Grief is a natural response to death or loss. Although death may be the life experience most commonly associated with grief, we can feel loss in the face of many life experiences, including the end of a relationship, major life transitions, and the loss of some identity. There are specific stages of grief which people often move through as they try to make sense of a loss:
- Denial, shock: initial disbelief and denial can help protect the grieving person from the intensity of the loss and allow them to do important things like planning a funeral.
- Bargaining: this stage is often marked by “what ifs.” Some people think about what they might have done differently to change the course of events or prevent the loss.
- Depression: during this stage people begin to realize the extent of the loss and experience things like difficulty sleeping, poor appetite, low energy or fatigue, and tearfulness. Sometimes people in this stage also feel isolated, lonely and anxious.
- Anger: feelings of anger often result from feeling helpless or powerless, or from feelings of abandonment. The grieving person may feel anger at the person who has been lost, at doctors who cared for the loved one, or toward the situation or life in general.
- Acceptance: with time, the grieving person can begin to come to terms with the loss and with all the feelings associated with that loss. As we begin to integrate the loss into our life experiences,
The stages above are commonly experienced by people as part of the grief process, but people move through these stages at different rates, and often move back and forth between these stages. There are no rules or time limits to the grief process. Moving through the stages of grief is facilitated by:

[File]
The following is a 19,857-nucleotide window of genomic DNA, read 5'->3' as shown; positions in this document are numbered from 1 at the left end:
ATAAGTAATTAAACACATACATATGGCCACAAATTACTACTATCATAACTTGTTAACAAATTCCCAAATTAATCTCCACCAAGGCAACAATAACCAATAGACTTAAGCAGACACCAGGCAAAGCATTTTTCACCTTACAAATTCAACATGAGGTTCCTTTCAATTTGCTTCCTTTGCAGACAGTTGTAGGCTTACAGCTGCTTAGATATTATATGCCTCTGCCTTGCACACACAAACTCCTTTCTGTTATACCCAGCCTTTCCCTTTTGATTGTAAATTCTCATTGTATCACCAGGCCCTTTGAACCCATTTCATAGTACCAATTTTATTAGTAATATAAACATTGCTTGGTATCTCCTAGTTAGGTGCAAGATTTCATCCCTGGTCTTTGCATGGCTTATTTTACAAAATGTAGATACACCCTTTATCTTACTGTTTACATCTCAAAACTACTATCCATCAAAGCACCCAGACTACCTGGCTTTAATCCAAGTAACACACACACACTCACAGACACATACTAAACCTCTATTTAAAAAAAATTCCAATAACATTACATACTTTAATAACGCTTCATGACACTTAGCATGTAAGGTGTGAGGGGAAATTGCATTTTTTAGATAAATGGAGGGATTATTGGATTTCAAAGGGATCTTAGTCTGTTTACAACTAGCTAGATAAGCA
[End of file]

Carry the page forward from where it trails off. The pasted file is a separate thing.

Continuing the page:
- acknowledging feelings (both positive and negative),
- expressing feelings openly, either to another person or through journal writing
- allowing time to process thoughts and feelings,
- finding and accepting support,
- seek professional help if feelings are overwhelming.
While we all experience grief and loss, we are all unique in the ways we cope with our feelings. Utilizing the healthy coping skills that we use in managing the stresses of daily life also help us get through times of grief. Examples of healthy coping skills are:
- talking to a trusted person,
- finding ways to express emotions,
- trying not to judge ourselves within the process.
Unhealthy coping strategies can impede or slow down the healing process. Examples of unhealthy coping strategies are:
- avoiding emotions,
- compulsive behaviors,
- minimizing feelings,
- harshly judging oneself,
If you are feeling stuck in your grief, or it leads to a prolonged and deep depression with physical symptoms such as poor sleep, loss of appetite, or thoughts of suicide, you should talk to your doctor as soon as possible.
For more information about working through grief, the following web resources are helpful.
Healing after a suicide: